Pitt Street, in the Leith district of Edinburgh has this long forgotten and now badly damaged reminder of Great War propaganda on one of its buildings. Quite when the bas-relief was created in unclear, but it was most likely about 1915 when atrocity stories about the German army in Belgium were at their height.
Going from left to right, we can see a civilian about to be stabbed by a soldier, then a mother pleading for her baby who is being held by another wicked Hun. Just behind and now barely visible, is another soldier doing something terrible to a woman. As our eyes move to the right we can see what appears to be two civilians, one with a child in her arms and to their right is what appears to be a soldier, who seems to be about to club the two women.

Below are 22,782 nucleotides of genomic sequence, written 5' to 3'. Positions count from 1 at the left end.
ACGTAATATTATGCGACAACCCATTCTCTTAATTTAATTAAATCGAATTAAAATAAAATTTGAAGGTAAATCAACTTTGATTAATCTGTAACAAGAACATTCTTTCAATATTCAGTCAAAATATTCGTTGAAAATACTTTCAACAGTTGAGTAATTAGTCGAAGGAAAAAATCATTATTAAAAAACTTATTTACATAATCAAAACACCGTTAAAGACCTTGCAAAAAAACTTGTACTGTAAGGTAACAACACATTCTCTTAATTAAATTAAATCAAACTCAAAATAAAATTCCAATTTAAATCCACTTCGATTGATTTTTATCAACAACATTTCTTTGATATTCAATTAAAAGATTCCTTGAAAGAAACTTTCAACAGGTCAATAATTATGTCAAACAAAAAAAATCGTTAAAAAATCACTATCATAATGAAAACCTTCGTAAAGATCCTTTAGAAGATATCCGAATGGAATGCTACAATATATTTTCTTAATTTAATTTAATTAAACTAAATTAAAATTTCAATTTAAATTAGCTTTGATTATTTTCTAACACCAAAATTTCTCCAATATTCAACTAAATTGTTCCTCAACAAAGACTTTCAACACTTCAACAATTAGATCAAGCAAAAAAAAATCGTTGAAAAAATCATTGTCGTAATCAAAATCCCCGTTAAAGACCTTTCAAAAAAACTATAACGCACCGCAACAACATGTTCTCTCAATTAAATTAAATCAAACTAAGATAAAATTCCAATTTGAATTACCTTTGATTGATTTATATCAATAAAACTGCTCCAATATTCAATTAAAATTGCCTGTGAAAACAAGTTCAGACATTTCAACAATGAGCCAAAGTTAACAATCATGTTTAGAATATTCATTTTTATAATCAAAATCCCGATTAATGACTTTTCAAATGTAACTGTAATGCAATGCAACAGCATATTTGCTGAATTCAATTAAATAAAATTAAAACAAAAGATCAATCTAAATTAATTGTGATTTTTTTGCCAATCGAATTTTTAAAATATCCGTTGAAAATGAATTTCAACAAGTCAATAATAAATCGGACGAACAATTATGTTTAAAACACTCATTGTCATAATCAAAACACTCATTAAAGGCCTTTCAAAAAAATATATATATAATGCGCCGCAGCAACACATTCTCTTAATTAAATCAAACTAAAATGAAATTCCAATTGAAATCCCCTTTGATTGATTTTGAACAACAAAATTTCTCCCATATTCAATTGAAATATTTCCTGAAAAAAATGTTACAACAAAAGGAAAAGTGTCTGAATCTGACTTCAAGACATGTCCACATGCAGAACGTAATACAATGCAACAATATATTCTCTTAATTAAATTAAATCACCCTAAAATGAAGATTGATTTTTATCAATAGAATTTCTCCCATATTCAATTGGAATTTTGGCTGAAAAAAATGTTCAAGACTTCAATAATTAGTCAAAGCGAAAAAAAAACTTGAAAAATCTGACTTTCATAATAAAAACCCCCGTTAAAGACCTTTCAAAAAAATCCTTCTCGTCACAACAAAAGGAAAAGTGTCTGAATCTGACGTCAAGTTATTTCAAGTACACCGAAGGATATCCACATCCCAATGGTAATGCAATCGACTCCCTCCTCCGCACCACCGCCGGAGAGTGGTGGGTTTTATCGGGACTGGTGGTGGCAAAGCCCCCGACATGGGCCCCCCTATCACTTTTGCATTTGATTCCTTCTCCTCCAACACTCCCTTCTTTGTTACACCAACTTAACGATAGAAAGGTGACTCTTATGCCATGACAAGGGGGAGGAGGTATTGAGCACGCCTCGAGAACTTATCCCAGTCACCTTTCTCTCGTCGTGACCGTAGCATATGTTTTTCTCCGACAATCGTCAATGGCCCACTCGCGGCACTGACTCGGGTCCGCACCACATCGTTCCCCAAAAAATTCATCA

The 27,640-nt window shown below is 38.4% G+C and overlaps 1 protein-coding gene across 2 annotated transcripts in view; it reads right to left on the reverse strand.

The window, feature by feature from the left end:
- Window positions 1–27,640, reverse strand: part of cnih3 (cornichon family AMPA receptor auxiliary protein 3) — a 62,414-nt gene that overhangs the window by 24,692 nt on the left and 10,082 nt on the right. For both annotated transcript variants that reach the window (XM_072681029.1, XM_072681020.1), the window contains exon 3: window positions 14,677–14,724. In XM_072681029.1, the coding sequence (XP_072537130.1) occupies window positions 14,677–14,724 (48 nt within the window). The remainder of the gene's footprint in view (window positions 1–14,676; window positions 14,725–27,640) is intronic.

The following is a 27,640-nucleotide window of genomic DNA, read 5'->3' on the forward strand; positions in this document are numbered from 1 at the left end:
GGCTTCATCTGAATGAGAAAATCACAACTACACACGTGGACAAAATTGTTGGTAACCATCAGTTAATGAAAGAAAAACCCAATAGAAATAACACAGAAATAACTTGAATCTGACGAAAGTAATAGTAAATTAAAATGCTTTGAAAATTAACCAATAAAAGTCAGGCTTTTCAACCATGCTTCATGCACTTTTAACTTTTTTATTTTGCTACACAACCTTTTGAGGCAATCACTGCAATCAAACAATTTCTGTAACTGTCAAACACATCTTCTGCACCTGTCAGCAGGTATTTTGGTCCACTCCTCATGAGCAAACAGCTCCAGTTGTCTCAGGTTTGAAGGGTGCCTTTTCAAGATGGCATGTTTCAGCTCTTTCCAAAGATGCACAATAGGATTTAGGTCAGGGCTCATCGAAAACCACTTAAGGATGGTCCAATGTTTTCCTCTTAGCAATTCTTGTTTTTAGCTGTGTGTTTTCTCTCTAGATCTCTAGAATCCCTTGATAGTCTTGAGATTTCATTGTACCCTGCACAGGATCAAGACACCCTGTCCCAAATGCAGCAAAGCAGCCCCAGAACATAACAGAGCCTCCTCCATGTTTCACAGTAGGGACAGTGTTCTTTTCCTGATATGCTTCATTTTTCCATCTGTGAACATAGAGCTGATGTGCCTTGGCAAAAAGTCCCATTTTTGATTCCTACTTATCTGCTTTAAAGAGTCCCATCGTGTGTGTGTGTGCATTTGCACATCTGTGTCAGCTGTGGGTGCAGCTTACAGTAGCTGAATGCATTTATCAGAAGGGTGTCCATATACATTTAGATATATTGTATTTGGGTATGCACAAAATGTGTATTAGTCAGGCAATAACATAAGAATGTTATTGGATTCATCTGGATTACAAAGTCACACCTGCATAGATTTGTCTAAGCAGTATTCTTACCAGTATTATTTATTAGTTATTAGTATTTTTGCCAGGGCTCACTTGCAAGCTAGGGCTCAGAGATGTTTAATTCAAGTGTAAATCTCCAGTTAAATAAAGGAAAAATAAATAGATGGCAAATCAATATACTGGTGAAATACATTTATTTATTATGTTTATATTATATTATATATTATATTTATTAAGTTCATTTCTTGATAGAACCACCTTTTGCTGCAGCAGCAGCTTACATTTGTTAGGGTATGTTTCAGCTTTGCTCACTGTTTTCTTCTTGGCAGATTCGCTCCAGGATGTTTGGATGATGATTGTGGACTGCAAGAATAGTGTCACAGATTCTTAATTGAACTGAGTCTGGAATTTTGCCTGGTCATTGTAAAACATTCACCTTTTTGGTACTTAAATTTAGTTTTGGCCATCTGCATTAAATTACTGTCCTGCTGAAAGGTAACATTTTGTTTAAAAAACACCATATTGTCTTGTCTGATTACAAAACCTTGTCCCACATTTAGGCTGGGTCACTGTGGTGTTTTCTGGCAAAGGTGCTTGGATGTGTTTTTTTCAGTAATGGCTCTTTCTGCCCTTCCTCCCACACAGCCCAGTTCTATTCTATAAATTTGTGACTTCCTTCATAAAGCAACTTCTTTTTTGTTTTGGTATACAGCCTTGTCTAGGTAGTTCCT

Originally, it looks as if the work formed a triptych, but the other two panels have now been lost with only the spaces that they once occupied remaining on the building:
The German army did behave atrociously in Belgium, with summary executions of civilians deemed to be partisans a common occurrence as the army marched through the country. However, Britain went to war on the legalistic grounds of defending Belgium's neutrality and that was not enough to encourage the young men of the day to volunteer in sufficient numbers, which is probably why the press began a campaign to talk up the atrocities to turn the war into a moral crusade. Hence this rather curious and now sadly ignored work which still just about stands in Edinburgh today.